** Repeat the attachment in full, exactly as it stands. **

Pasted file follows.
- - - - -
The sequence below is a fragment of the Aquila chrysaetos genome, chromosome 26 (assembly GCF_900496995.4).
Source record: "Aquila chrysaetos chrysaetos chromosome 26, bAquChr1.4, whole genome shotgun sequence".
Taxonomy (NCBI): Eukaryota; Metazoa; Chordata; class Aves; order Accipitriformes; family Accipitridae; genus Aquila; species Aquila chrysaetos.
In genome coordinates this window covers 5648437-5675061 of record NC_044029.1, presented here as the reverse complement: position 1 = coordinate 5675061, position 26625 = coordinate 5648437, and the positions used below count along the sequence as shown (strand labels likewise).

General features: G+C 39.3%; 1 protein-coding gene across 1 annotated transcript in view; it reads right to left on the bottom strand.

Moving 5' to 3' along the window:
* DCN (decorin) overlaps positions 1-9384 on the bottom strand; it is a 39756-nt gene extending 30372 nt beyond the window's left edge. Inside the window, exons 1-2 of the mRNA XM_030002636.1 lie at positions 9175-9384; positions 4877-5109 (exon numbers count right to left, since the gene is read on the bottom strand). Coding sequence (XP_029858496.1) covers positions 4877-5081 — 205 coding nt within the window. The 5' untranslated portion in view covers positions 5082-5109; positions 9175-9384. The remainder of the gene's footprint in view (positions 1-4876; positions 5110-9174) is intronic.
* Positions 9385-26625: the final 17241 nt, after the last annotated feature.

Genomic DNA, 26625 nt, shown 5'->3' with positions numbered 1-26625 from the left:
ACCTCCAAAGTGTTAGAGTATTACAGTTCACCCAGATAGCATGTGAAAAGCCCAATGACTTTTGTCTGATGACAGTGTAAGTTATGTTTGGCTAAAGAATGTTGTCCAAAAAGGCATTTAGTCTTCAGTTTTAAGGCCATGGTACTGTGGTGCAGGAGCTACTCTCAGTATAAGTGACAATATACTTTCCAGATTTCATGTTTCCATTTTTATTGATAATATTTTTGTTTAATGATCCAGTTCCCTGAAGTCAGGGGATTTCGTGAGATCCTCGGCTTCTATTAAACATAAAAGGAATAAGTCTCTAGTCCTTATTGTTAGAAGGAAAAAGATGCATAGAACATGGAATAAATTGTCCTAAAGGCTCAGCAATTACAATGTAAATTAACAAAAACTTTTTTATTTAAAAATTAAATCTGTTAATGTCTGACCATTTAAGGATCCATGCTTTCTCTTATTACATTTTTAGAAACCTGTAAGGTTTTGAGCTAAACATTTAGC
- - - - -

The sequence below is a fragment of the Aquila chrysaetos genome, chromosome 26 (assembly GCF_900496995.4).
Source record: "Aquila chrysaetos chrysaetos chromosome 26, bAquChr1.4, whole genome shotgun sequence".
Taxonomy (NCBI): Eukaryota; Metazoa; Chordata; class Aves; order Accipitriformes; family Accipitridae; genus Aquila; species Aquila chrysaetos.
In genome coordinates this window covers 5648437-5675061 of record NC_044029.1, presented here as the reverse complement: position 1 = coordinate 5675061, position 26625 = coordinate 5648437, and the positions used below count along the sequence as shown (strand labels likewise).

General features: G+C 39.3%; 1 protein-coding gene across 1 annotated transcript in view; it reads right to left on the bottom strand.

Moving 5' to 3' along the window:
* DCN (decorin) overlaps positions 1-9384 on the bottom strand; it is a 39756-nt gene extending 30372 nt beyond the window's left edge. Inside the window, exons 1-2 of the mRNA XM_030002636.1 lie at positions 9175-9384; positions 4877-5109 (exon numbers count right to left, since the gene is read on the bottom strand). Coding sequence (XP_029858496.1) covers positions 4877-5081 — 205 coding nt within the window. The 5' untranslated portion in view covers positions 5082-5109; positions 9175-9384. The remainder of the gene's footprint in view (positions 1-4876; positions 5110-9174) is intronic.
* Positions 9385-26625: the final 17241 nt, after the last annotated feature.

Genomic DNA, 26625 nt, shown 5'->3' with positions numbered 1-26625 from the left:
ACCTCCAAAGTGTTAGAGTATTACAGTTCACCCAGATAGCATGTGAAAAGCCCAATGACTTTTGTCTGATGACAGTGTAAGTTATGTTTGGCTAAAGAATGTTGTCCAAAAAGGCATTTAGTCTTCAGTTTTAAGGCCATGGTACTGTGGTGCAGGAGCTACTCTCAGTATAAGTGACAATATACTTTCCAGATTTCATGTTTCCATTTTTATTGATAATATTTTTGTTTAATGATCCAGTTCCCTGAAGTCAGGGGATTTCGTGAGATCCTCGGCTTCTATTAAACATAAAAGGAATAAGTCTCTAGTCCTTATTGTTAGAAGGAAAAAGATGCATAGAACATGGAATAAATTGTCCTAAAGGCTCAGCAATTACAATGTAAATTAACAAAAACTTTTTTATTTAAAAATTAAATCTGTTAATGTCTGACCATTTAAGGATCCATGCTTTCTCTTATTACATTTTTAGAAACCTGTAAGGTTTTGAGCTAAACATTTAGC